Federal cannabis legalization is coming. When it arrives, and in what form, remains unknown. And while it is easy to assume that things would drastically improve in terms of financing, access to capital, taxation and security, there might be some downsides as well.
What Type of Legal Federal Cannabis Framework?
In anticipation of federal legalization, Colorado’s U.S. Senator John Hickenlooper introduced the Preparing Regulators Effectively for a Post-Prohibition Adult Use Regulated Environment (PREPARE) Act late last year. The bill directs the Attorney General to develop a regulatory framework for when the federal government legalizes cannabis.
Republican Congressman Dave Joyce, the sponsor of the bipartisan bill in the House of Representatives, said: “This legislation gives lawmakers…the answers they need to effectively engage on cannabis reform, safely and effectively regulate it, and remedy the harms caused by the failed war on cannabis. With those answers, Congress can develop a much-needed federal regulatory framework that not only respects the unique needs, rights, and laws of each state, but also ensures a responsible end to prohibition and a safer future for our communities.”
That’s all well and good, but we have seen several examples across multiple legal markets where attempts to remedy harms from the War on Drugs have failed. And it is easy to be skeptical that an effective cannabis regulatory infrastructure might eventually emerge from Congress. Will the unique rights and needs of each state market be maintained, or will states be forced to enter into a federal system that makes running a cannabis business even more onerous than it can be now?
What We Can Expect
The most positive outcome of federal cannabis legalization will most likely be the elimination of cannabis falling under Internal Revenue Code Section 280E and its incumbent financial challenges. The shackles of operating in a primarily cash-based industry will be lifted, bankruptcy will be allowed and access to capital and traditional banking options will dramatically improve cannabis business operating options. Transporting cannabis between states—and internationally—will become routine and prices will go down. Trademarks on everything from cultivars to manufacturing and processing techniques will surge, and intellectual property will be clearly defined and easier to protect.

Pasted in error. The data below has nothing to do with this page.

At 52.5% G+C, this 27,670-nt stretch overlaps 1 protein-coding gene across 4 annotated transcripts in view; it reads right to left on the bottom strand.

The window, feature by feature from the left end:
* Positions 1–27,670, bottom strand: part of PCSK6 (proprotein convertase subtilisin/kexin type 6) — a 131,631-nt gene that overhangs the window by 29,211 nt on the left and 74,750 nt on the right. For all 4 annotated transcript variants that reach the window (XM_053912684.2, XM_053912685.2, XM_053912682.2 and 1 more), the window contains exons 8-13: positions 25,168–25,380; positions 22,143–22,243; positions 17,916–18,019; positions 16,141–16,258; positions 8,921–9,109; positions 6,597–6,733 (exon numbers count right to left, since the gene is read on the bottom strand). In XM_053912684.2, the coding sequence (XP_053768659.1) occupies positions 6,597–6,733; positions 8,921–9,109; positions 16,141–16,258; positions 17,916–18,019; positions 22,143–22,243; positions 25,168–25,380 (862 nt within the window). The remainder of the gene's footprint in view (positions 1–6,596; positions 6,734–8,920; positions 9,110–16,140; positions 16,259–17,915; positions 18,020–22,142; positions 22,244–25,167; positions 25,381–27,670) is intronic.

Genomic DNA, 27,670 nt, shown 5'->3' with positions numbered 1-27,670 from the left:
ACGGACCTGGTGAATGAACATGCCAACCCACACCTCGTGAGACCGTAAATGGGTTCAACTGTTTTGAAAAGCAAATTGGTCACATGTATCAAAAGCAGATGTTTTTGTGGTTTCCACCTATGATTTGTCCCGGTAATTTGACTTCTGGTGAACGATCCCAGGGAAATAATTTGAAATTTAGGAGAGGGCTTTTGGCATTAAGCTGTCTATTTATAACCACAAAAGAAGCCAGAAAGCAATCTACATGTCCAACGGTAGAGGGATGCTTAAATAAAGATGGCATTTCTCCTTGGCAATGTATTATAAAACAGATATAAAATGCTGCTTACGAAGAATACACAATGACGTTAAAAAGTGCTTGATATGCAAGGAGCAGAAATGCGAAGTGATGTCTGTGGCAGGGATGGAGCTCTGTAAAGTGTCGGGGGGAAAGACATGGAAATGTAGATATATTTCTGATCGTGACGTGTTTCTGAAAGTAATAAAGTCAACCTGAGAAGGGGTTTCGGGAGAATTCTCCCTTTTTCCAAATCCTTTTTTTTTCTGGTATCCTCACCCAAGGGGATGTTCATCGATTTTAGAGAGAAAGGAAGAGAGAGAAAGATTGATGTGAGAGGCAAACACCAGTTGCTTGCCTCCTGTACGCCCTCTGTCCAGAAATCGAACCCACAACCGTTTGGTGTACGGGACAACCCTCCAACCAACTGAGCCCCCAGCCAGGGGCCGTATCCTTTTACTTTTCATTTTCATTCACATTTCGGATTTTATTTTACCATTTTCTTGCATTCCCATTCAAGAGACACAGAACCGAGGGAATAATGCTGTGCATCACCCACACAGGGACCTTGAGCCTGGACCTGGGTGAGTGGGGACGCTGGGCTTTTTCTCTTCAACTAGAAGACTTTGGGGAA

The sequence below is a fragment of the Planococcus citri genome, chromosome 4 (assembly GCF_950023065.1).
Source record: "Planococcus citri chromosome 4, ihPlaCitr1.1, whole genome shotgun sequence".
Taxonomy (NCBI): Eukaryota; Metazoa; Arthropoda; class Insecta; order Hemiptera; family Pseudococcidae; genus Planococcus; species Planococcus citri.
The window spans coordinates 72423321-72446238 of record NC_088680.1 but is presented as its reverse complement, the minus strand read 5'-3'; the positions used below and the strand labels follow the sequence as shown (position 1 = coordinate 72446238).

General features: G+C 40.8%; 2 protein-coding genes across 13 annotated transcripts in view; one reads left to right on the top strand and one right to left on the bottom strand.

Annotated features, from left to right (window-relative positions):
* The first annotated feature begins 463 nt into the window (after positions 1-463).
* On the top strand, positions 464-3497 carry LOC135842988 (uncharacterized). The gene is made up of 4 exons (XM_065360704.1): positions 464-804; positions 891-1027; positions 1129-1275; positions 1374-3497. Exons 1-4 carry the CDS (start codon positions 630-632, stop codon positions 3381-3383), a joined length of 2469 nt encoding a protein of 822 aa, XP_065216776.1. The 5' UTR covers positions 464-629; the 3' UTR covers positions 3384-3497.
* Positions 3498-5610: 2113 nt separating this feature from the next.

At the same time, if the Federal Drug Administration (FDA) and United States Department of Agriculture (USDA) get involved, Big Pharma will enter the game. Cannabis products sold as medicine would become subject to FDA regulation and doctors would have to follow the same regulations that apply to other drugs in their state. Additionally, once approved by the FDA for any type of medical use, doctors will be able to prescribe cannabis for other conditions, and medical cannabis as we know it could become a thing of the past as insurance companies determine they will no longer cover prescriptions by claiming it is not a truly medical product. All of these changes will benefit the larger players in the sector; legacy operators and mom and pop businesses will suffer greatly as companies consolidate.
Prepare for Federal Cannabis Legalization Now
In order to be best situated in what will be a sea change for the cannabis sector, cannabis business owners and operators should partner now with cannabis attorneys who possess a strong cannabis law acumen. Cantafio & Song’s cannabis lawyers know the ins and outs of how to handle potential regulatory statutes and how to support and guide companies so they are prepared for the day when cannabis is no longer illegal at the federal level.
As one of the top cannabis law firms in Colorado, Cantafio & Song understands the complex nature of the cannabis industry and how quickly it can change. As a full-service law firm, we assist clients in all aspects of cannabis, as well as other areas of law such as criminal defense, estate planning, litigation, real estate and more. If you have needs in any of these areas, contact Cantafio & Song’s legal team today.